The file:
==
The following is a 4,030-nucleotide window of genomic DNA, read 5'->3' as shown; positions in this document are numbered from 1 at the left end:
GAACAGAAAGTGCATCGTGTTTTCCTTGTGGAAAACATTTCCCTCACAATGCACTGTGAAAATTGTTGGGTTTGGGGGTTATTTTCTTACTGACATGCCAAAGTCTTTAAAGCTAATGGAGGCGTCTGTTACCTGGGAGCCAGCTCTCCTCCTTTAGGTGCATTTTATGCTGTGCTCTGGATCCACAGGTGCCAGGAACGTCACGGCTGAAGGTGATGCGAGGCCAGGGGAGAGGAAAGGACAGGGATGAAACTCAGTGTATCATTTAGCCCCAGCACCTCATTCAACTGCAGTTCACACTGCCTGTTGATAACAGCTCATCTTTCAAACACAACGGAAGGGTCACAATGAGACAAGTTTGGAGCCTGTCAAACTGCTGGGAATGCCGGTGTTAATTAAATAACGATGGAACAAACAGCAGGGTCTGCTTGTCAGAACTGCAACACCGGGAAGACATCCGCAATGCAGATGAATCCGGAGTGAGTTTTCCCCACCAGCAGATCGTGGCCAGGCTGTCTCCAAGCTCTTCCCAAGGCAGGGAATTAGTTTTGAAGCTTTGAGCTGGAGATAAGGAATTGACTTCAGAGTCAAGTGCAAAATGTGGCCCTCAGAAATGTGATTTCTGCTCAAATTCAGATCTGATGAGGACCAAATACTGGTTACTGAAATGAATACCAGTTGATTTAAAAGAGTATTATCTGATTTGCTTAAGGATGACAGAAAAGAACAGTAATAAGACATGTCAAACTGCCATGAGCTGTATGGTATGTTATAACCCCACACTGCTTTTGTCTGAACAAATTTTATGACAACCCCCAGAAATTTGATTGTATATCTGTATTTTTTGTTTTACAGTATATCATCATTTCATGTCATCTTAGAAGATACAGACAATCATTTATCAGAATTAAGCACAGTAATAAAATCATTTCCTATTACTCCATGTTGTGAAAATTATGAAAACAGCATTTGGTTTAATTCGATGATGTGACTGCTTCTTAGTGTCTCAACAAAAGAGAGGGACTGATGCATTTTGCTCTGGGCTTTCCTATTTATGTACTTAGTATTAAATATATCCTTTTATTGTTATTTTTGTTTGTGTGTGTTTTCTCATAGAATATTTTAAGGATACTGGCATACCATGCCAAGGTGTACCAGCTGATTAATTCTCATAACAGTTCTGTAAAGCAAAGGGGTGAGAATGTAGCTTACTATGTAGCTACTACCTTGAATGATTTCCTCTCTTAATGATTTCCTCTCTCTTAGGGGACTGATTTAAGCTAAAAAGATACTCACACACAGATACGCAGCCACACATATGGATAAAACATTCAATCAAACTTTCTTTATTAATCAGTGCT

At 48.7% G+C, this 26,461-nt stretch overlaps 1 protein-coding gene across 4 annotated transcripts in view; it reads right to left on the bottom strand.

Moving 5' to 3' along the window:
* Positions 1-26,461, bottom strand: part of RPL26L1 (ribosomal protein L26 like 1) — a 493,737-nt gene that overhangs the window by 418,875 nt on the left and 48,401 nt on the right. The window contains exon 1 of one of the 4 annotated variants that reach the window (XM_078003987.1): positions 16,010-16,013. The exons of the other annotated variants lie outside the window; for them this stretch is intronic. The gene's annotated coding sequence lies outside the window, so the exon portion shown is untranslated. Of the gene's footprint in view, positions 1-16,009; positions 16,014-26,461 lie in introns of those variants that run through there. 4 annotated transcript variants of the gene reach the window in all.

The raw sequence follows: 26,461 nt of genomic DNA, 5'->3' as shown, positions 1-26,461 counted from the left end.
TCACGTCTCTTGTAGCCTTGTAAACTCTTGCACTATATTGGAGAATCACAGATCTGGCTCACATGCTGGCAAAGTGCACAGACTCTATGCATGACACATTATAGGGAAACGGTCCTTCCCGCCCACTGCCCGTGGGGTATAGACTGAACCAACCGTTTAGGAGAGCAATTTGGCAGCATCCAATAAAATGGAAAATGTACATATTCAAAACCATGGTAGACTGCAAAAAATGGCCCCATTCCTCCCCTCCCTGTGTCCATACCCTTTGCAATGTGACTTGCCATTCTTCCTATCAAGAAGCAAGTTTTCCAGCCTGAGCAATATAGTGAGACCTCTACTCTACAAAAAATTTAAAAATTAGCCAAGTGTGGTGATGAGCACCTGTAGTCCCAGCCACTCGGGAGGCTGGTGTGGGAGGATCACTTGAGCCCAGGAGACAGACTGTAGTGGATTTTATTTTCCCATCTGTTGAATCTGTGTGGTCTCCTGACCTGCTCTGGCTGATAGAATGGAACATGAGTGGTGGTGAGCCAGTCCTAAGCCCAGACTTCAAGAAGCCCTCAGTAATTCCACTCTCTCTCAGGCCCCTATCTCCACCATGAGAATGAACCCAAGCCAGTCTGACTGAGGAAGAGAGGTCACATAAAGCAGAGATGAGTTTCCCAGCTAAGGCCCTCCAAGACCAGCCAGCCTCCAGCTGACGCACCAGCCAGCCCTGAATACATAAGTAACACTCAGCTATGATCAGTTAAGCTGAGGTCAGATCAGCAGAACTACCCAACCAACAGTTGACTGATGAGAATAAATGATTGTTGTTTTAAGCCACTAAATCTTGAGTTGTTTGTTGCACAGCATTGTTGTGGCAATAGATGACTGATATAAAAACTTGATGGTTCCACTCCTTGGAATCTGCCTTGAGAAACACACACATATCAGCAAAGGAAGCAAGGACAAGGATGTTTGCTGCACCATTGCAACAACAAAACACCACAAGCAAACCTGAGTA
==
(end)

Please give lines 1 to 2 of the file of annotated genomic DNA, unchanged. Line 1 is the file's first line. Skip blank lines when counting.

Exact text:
The following is a 4,030-nucleotide window of genomic DNA, read 5'->3' as shown; positions in this document are numbered from 1 at the left end:
GAACAGAAAGTGCATCGTGTTTTCCTTGTGGAAAACATTTCCCTCACAATGCACTGTGAAAATTGTTGGGTTTGGGGGTTATTTTCTTACTGACATGCCAAAGTCTTTAAAGCTAATGGAGGCGTCTGTTACCTGGGAGCCAGCTCTCCTCCTTTAGGTGCATTTTATGCTGTGCTCTGGATCCACAGGTGCCAGGAACGTCACGGCTGAAGGTGATGCGAGGCCAGGGGAGAGGAAAGGACAGGGATGAAACTCAGTGTATCATTTAGCCCCAGCACCTCATTCAACTGCAGTTCACACTGCCTGTTGATAACAGCTCATCTTTCAAACACAACGGAAGGGTCACAATGAGACAAGTTTGGAGCCTGTCAAACTGCTGGGAATGCCGGTGTTAATTAAATAACGATGGAACAAACAGCAGGGTCTGCTTGTCAGAACTGCAACACCGGGAAGACATCCGCAATGCAGATGAATCCGGAGTGAGTTTTCCCCACCAGCAGATCGTGGCCAGGCTGTCTCCAAGCTCTTCCCAAGGCAGGGAATTAGTTTTGAAGCTTTGAGCTGGAGATAAGGAATTGACTTCAGAGTCAAGTGCAAAATGTGGCCCTCAGAAATGTGATTTCTGCTCAAATTCAGATCTGATGAGGACCAAATACTGGTTACTGAAATGAATACCAGTTGATTTAAAAGAGTATTATCTGATTTGCTTAAGGATGACAGAAAAGAACAGTAATAAGACATGTCAAACTGCCATGAGCTGTATGGTATGTTATAACCCCACACTGCTTTTGTCTGAACAAATTTTATGACAACCCCCAGAAATTTGATTGTATATCTGTATTTTTTGTTTTACAGTATATCATCATTTCATGTCATCTTAGAAGATACAGACAATCATTTATCAGAATTAAGCACAGTAATAAAATCATTTCCTATTACTCCATGTTGTGAAAATTATGAAAACAGCATTTGGTTTAATTCGATGATGTGACTGCTTCTTAGTGTCTCAACAAAAGAGAGGGACTGATGCATTTTGCTCTGGGCTTTCCTATTTATGTACTTAGTATTAAATATATCCTTTTATTGTTATTTTTGTTTGTGTGTGTTTTCTCATAGAATATTTTAAGGATACTGGCATACCATGCCAAGGTGTACCAGCTGATTAATTCTCATAACAGTTCTGTAAAGCAAAGGGGTGAGAATGTAGCTTACTATGTAGCTACTACCTTGAATGATTTCCTCTCTTAATGATTTCCTCTCTCTTAGGGGACTGATTTAAGCTAAAAAGATACTCACACACAGATACGCAGCCACACATATGGATAAAACATTCAATCAAACTTTCTTTATTAATCAGTGCT